For me the highlights of the presentation were photographs I had never seen before such as Kawamoto on the set of productions at Toho including Senkichi Taniguchi’s Escape at Dawn (1950) and Teinosuke Kinugasa’s Actress (1947). We saw clips of a Horoniga (character with a beer stein for a head used in advertisements for Asahi Beer in the 1940s and 50s) animated short directed by either Tadasu Iizawa (1909-94) or Tadahito Mochinaga (1919-99), as well as the first few minutes of Mochinaga’s Little Black Sambo (1956) – which I would have loved to have seen in its entirety.
They also had on hand first editions of the Toppan storybooks, which Shiba Pro later published internationally – such as the Golden Press Living Storybooks series. I have written about my copy of The Little Tin Soldier (1968) – click here. There were also clips from other animation Kawamoto had done for the NHK such as the opening credit sequence of Okaasan Ishō and Boo Foo Woo (1960-7). There was a series of Asahi Beer commercials with the slogan “Watashi no biru” (My beer) which were hilarious send-ups of westerns – Kawamoto had apparently been a huge fan of westerns as a teen, particularly John Ford’s Stagecoach (1939).
There was one bit of information that took me totally by surprise: I leaned that Kawamoto had elaborate tattoos on his back and upper arms. Today in the west it has become quite commonplace for people to have tattoos, but in Japan such tattoos are associated with the yakuza. Many sentō (public bath) have signs declaring that people with tattoos are not welcome to bathe there. Kawamoto had his tattoos done between 1956 and 1963 apparently as a kind of act of rebellion; a way of marking himself as an individual. Ségura and Nguyen even showed us a photograph of Kawamoto’s tattoos taken from the rear with him only wearing a fundoshi (traditional male underwear). This was followed by a series of photographs from Kawamoto’s trip to Eastern Europe. I looked at the famous photograph of Kawamoto with Jiří Trnka (1912-69) with new eyes. Kawamoto looks very conservative in his suit: a small, unassuming man in contrast to the hulking form of Trnka. To think that under that smart suit, Kawamoto was hiding an elaborate work of tattoo art!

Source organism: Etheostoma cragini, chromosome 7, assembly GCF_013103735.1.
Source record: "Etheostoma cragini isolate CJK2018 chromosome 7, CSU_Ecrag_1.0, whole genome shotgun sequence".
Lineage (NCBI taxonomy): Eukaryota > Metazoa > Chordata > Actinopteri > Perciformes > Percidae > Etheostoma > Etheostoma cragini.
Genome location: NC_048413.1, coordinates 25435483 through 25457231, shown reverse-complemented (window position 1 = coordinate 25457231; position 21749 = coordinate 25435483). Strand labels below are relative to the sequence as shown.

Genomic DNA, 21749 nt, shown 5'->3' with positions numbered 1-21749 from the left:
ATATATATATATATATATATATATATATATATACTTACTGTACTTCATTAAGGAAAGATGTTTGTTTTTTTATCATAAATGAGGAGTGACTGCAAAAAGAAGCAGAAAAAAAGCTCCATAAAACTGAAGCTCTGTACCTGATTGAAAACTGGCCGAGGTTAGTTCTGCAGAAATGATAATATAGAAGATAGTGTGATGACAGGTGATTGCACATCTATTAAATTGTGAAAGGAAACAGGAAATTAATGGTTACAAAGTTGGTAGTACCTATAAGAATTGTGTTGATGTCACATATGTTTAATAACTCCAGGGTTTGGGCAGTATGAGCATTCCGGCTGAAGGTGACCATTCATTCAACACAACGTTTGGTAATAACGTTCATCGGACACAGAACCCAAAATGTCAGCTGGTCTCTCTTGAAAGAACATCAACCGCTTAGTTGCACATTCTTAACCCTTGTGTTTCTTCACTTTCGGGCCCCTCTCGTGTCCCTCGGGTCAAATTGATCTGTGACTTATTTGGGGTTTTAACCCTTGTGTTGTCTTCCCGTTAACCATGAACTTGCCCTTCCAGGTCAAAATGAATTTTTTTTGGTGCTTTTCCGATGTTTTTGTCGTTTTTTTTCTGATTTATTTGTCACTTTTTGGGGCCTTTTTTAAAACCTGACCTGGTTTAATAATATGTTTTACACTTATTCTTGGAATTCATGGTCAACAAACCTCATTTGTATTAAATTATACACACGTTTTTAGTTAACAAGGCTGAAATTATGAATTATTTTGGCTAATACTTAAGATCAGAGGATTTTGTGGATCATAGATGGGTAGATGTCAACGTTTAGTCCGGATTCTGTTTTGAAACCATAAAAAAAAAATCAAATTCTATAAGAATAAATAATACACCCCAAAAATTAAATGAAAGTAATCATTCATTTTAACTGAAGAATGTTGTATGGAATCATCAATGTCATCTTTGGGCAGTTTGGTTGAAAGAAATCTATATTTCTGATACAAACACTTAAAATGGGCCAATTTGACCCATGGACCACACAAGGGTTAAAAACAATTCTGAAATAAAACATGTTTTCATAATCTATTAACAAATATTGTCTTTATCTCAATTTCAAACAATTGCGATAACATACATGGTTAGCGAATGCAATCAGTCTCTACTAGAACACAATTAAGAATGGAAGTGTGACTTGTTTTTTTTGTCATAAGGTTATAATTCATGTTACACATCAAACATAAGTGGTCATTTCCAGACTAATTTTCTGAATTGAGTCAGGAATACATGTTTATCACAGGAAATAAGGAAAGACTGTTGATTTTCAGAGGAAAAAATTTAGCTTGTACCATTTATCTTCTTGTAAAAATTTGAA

One of the questions that had been niggling at me for some time was the mystery of Kawamoto’s first feature film: Rennyo and his Mother (1981). This 93 min. puppet animation never plays at retrospectives of Kawamoto’s career and has never been made available on video or DVD. They showed a clip from the film and it looks absolutely stunning. After the presentation, I asked Nguyen about the availability of the film and he said that it also screens rarely in Japan as the rights are held by the religious organization who commissioned it. The scenario for the film was written by Kaneto Shindō (Kuroneko, Onibaba) and it features voice acting by Kyōko Kishida and Tetsuko Kuroyanagi. Although it was not a personal project of Kawamoto's, rather a commissioned work to order, I still feel the work is significant and would love to see it some day.
During the overview of the latter half of Kawamoto’s career there were photographs of him at festivals and other events around the world. Notable photographs included one of him with Yuri Norstein at 1985 animation festival in Varna – which is the occasion on which the two of them became friends, with Jim Henson in 1986, with Břetislav Pojar at Annecy in 1987, in Shangai in 1987 signing the contact to make To Shoot Without Shooting (1988), and with Karel Zeman and Nicole Saloman at Hiroshima in 1987. The presentation concluded with footage from the Kawamoto memorial service in 2010 which featured a very moving march of the large puppets from his NHK special series Romance of the Three Kingdoms.
The presentation was followed by Takashi Namiki’s documentary Living With Puppets: The World of Kihachirō Kawamoto (1999) – read my review here. The weekend concluded with a screening of Kawamoto shorts including a rare screening of Tadahito Mochinaga’s Little Black Sambo and the Twins (1957), for which Kawamoto had crafted puppets. Read about this film here. I slipped out of the final screening event after this film, for I had seen all the other films many times before.
|with the illustrious Alexis Hunot|
I had a chance on the final day of the Kawamoto-Norstein event to get to know animation expert Alexis Hunot a bit better. I am a longtime fan of his blog Zewebanim and was pleased to find that he is also a fan of this blog. It turns out that the review that I wrote about Takashi Namiki’s book Animated People in Photo, struck a personal chord with Alexis because his uncle Jean-Luc Xiberras (April 1, 1941- December 26, 1998) is featured in the book. My blog post apparently triggered Alexis to track down a copy of the photograph for his mother. Xiberras was the director of Annecy from 1982 until his passing in December 1998. It was under Xiberras’ direction that Annecy moved from being a biennale to an annual event in 1998. There is an interview with Xiberras from 1997 on AWN as well as a touching homage to him from 1999 in English and French with tributes written by Frédéric Back, Bruno Edera, and many others.
Alexis Hunot did his studies in cinema, but his love of animation began when he discovered the works of Back, Norstein, and Jan Švankmajer at Annecy 1987 where he worked as an assistant. He teaches at Gobelins and has a monthly radio programme with Florentine Grelier about animation with called Bulles de rêves. You can see a video of him giving a lecture here, and here is the interview he did with Yuri Norstein.
Catherine Munroe Hotes 2012
FIRST ENTRY IN THIS SERIES: Kawamoto-Norstein @ Forum des Images, Day 1